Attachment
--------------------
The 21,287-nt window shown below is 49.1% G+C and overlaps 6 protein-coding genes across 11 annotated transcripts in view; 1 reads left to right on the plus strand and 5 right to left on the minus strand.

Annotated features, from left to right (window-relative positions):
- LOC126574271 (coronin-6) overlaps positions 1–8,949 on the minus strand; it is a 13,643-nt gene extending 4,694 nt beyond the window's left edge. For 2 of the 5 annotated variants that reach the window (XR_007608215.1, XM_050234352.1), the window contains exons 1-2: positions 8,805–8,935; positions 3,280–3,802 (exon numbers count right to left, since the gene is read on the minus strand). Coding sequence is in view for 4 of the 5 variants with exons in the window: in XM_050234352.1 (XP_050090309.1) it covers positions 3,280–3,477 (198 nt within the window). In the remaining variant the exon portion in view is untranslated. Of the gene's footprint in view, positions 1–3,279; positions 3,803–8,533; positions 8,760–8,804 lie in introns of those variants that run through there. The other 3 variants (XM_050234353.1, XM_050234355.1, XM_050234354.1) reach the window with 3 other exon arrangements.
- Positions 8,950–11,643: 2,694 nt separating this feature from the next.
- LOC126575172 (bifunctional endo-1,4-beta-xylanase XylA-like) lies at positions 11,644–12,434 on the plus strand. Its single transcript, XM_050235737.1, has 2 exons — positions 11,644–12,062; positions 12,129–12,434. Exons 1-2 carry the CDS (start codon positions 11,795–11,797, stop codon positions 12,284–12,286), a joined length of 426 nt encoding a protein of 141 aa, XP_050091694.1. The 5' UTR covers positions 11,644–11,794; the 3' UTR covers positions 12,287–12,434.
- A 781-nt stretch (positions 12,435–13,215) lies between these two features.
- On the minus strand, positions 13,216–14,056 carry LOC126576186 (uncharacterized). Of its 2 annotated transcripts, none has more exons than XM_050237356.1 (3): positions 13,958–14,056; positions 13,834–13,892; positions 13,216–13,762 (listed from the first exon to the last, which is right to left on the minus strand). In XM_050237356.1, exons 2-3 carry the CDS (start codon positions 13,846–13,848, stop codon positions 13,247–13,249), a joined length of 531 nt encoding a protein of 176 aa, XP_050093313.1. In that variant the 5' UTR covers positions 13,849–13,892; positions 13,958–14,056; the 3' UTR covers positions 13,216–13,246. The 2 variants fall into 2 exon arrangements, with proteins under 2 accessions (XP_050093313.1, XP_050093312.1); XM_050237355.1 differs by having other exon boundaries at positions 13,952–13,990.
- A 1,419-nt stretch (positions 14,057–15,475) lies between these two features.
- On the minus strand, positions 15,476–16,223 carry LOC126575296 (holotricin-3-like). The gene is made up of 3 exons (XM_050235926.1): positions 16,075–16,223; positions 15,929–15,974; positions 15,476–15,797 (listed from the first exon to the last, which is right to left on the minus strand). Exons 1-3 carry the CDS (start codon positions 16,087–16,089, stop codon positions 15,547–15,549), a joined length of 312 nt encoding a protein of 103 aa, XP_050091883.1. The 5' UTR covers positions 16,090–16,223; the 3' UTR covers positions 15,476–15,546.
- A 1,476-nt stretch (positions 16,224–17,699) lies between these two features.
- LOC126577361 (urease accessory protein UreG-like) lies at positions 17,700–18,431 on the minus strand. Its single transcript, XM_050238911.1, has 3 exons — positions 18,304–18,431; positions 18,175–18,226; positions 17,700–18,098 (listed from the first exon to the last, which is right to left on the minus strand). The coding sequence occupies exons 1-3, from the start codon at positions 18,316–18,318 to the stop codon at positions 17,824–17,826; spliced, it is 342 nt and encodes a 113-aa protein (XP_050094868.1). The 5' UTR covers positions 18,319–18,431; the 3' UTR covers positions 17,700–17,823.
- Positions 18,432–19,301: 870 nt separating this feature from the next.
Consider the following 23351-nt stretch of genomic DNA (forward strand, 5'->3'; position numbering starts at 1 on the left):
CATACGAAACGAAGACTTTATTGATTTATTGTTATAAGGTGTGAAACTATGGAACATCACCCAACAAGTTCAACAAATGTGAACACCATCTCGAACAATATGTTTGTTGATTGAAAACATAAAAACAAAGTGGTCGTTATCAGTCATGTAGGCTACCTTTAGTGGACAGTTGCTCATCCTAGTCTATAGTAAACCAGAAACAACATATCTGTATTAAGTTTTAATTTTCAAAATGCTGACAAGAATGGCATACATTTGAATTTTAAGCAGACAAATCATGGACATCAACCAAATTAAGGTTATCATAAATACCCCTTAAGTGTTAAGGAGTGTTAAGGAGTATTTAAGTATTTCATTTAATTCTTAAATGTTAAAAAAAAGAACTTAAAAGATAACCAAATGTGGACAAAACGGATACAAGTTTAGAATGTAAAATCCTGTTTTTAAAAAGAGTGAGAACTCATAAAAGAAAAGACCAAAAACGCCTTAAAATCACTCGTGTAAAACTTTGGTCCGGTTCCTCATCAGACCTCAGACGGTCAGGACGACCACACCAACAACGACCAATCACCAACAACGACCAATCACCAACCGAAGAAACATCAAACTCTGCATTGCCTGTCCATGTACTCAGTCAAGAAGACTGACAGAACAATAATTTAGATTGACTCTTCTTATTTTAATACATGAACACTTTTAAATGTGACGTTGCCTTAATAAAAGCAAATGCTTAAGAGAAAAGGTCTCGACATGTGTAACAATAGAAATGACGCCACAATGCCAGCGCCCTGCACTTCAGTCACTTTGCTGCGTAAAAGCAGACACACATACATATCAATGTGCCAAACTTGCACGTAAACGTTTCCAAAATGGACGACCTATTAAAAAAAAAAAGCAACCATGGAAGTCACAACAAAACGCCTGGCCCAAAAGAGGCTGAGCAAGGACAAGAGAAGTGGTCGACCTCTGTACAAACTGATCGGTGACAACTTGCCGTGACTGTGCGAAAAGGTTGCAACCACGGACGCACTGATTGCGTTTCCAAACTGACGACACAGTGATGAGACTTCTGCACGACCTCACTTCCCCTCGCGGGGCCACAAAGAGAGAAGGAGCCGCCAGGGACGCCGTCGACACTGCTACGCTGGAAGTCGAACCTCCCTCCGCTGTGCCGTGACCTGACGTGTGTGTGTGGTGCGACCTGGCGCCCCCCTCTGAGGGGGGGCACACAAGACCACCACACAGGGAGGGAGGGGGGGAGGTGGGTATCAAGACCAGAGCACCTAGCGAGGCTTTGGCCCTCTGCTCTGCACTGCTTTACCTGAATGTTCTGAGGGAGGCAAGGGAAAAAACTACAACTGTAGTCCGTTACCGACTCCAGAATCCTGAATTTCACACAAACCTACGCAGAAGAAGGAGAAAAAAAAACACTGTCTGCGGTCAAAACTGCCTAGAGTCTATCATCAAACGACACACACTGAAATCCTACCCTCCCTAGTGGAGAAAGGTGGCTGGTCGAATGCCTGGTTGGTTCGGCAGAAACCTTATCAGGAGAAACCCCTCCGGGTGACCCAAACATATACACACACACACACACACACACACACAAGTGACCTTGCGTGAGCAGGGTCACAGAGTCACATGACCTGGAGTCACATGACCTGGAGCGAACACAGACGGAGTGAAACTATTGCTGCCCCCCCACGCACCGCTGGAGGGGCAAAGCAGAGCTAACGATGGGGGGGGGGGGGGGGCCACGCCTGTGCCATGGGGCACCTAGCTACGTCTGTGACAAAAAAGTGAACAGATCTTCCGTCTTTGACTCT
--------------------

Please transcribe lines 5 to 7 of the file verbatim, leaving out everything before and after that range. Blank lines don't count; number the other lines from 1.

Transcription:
- LOC126575172 (bifunctional endo-1,4-beta-xylanase XylA-like) lies at positions 11,644–12,434 on the plus strand. Its single transcript, XM_050235737.1, has 2 exons — positions 11,644–12,062; positions 12,129–12,434. Exons 1-2 carry the CDS (start codon positions 11,795–11,797, stop codon positions 12,284–12,286), a joined length of 426 nt encoding a protein of 141 aa, XP_050091694.1. The 5' UTR covers positions 11,644–11,794; the 3' UTR covers positions 12,287–12,434.
- A 781-nt stretch (positions 12,435–13,215) lies between these two features.
- On the minus strand, positions 13,216–14,056 carry LOC126576186 (uncharacterized). Of its 2 annotated transcripts, none has more exons than XM_050237356.1 (3): positions 13,958–14,056; positions 13,834–13,892; positions 13,216–13,762 (listed from the first exon to the last, which is right to left on the minus strand). In XM_050237356.1, exons 2-3 carry the CDS (start codon positions 13,846–13,848, stop codon positions 13,247–13,249), a joined length of 531 nt encoding a protein of 176 aa, XP_050093313.1. In that variant the 5' UTR covers positions 13,849–13,892; positions 13,958–14,056; the 3' UTR covers positions 13,216–13,246. The 2 variants fall into 2 exon arrangements, with proteins under 2 accessions (XP_050093313.1, XP_050093312.1); XM_050237355.1 differs by having other exon boundaries at positions 13,952–13,990.